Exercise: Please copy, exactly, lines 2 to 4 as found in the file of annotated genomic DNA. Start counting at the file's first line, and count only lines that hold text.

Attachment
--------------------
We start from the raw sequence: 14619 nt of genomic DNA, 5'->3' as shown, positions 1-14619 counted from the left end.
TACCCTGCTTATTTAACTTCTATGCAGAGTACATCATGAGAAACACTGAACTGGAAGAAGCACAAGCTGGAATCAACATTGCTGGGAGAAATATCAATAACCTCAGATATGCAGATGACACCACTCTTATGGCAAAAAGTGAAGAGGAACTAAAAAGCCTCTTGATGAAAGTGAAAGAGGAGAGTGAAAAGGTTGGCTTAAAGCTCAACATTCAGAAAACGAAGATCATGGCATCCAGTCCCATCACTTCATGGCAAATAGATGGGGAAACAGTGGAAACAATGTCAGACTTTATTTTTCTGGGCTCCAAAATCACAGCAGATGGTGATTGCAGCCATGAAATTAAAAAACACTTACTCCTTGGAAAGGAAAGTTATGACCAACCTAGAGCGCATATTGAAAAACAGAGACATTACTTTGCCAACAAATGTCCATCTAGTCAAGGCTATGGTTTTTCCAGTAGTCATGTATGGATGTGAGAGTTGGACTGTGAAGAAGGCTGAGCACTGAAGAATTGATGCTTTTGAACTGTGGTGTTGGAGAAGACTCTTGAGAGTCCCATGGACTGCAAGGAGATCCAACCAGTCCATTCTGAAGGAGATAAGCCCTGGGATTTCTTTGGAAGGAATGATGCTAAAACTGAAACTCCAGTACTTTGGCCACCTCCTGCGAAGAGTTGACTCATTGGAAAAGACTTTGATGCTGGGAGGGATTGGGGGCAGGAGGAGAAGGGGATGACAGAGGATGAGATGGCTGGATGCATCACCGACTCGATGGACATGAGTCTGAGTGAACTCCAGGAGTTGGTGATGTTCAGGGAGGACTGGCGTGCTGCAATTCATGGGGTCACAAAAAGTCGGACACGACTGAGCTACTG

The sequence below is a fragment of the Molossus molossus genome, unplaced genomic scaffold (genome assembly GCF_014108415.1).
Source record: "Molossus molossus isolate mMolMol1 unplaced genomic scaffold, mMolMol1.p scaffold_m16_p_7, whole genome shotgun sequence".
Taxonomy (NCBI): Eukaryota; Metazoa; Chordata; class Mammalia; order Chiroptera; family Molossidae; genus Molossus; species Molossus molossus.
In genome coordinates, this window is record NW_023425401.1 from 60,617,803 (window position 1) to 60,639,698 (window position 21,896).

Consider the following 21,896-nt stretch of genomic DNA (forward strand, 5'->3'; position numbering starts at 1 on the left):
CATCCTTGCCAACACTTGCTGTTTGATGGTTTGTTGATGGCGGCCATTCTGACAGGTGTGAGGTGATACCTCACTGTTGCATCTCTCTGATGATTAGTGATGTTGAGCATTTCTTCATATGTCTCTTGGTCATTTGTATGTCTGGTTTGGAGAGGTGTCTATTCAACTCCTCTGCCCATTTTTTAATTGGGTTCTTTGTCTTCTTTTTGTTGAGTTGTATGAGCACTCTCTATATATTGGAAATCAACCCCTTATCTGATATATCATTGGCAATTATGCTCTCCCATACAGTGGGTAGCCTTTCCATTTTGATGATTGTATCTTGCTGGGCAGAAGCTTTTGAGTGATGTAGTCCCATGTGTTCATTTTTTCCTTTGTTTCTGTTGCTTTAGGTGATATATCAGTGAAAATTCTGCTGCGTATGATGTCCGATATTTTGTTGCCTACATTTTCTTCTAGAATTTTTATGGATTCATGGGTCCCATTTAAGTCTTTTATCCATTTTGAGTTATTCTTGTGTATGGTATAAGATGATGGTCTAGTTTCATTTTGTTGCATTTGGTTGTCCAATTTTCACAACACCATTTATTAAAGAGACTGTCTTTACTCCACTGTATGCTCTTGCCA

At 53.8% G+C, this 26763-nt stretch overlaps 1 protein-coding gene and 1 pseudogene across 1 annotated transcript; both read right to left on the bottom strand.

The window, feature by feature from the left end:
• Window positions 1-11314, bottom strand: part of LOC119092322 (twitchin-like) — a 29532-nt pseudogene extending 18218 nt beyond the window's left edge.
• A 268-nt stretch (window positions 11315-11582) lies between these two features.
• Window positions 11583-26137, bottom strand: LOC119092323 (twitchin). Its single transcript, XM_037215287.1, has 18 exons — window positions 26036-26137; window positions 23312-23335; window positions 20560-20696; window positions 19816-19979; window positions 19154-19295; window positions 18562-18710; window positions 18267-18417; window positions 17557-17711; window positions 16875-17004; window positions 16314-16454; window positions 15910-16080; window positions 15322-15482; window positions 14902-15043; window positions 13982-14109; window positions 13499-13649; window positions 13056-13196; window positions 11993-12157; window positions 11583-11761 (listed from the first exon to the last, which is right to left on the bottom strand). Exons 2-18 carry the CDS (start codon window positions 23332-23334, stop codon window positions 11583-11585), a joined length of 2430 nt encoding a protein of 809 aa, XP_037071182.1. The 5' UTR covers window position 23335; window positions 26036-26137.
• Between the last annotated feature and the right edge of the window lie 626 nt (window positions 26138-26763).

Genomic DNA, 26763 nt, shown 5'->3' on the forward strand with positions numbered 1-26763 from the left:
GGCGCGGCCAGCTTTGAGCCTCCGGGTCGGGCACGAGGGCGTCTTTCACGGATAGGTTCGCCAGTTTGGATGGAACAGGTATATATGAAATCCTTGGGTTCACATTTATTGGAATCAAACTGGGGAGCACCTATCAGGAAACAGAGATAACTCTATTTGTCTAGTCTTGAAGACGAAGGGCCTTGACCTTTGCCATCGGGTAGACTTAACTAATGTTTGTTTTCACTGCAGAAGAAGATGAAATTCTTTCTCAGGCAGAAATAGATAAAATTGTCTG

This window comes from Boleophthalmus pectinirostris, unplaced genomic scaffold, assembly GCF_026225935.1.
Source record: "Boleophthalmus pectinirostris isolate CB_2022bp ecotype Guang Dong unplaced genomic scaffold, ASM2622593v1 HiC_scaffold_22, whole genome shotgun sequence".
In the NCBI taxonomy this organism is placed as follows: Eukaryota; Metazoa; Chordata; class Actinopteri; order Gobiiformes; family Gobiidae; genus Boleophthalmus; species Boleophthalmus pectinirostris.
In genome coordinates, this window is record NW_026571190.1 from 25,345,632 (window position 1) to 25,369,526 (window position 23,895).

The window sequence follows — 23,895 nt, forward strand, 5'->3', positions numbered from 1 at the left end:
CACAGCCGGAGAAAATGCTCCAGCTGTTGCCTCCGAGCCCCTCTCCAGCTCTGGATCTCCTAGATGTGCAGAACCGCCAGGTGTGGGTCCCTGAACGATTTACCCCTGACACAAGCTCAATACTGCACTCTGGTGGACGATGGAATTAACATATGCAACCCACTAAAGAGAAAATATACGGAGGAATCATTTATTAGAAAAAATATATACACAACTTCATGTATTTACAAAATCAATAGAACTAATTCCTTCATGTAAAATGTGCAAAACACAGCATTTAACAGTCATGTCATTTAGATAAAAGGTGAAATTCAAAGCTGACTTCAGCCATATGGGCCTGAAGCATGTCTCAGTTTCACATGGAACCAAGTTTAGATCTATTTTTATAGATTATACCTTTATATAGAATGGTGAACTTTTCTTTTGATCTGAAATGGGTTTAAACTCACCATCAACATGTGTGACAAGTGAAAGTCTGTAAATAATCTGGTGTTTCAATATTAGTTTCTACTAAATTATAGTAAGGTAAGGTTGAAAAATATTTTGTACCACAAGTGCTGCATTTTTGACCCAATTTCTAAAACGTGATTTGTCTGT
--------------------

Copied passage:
TACCCTGCTTATTTAACTTCTATGCAGAGTACATCATGAGAAACACTGAACTGGAAGAAGCACAAGCTGGAATCAACATTGCTGGGAGAAATATCAATAACCTCAGATATGCAGATGACACCACTCTTATGGCAAAAAGTGAAGAGGAACTAAAAAGCCTCTTGATGAAAGTGAAAGAGGAGAGTGAAAAGGTTGGCTTAAAGCTCAACATTCAGAAAACGAAGATCATGGCATCCAGTCCCATCACTTCATGGCAAATAGATGGGGAAACAGTGGAAACAATGTCAGACTTTATTTTTCTGGGCTCCAAAATCACAGCAGATGGTGATTGCAGCCATGAAATTAAAAAACACTTACTCCTTGGAAAGGAAAGTTATGACCAACCTAGAGCGCATATTGAAAAACAGAGACATTACTTTGCCAACAAATGTCCATCTAGTCAAGGCTATGGTTTTTCCAGTAGTCATGTATGGATGTGAGAGTTGGACTGTGAAGAAGGCTGAGCACTGAAGAATTGATGCTTTTGAACTGTGGTGTTGGAGAAGACTCTTGAGAGTCCCATGGACTGCAAGGAGATCCAACCAGTCCATTCTGAAGGAGATAAGCCCTGGGATTTCTTTGGAAGGAATGATGCTAAAACTGAAACTCCAGTACTTTGGCCACCTCCTGCGAAGAGTTGACTCATTGGAAAAGACTTTGATGCTGGGAGGGATTGGGGGCAGGAGGAGAAGGGGATGACAGAGGATGAGATGGCTGGATGCATCACCGACTCGATGGACATGAGTCTGAGTGAACTCCAGGAGTTGGTGATGTTCAGGGAGGACTGGCGTGCTGCAATTCATGGGGTCACAAAAAGTCGGACACGACTGAGCTACTG

The sequence below is a fragment of the Molossus molossus genome, unplaced genomic scaffold (genome assembly GCF_014108415.1).
Source record: "Molossus molossus isolate mMolMol1 unplaced genomic scaffold, mMolMol1.p scaffold_m16_p_7, whole genome shotgun sequence".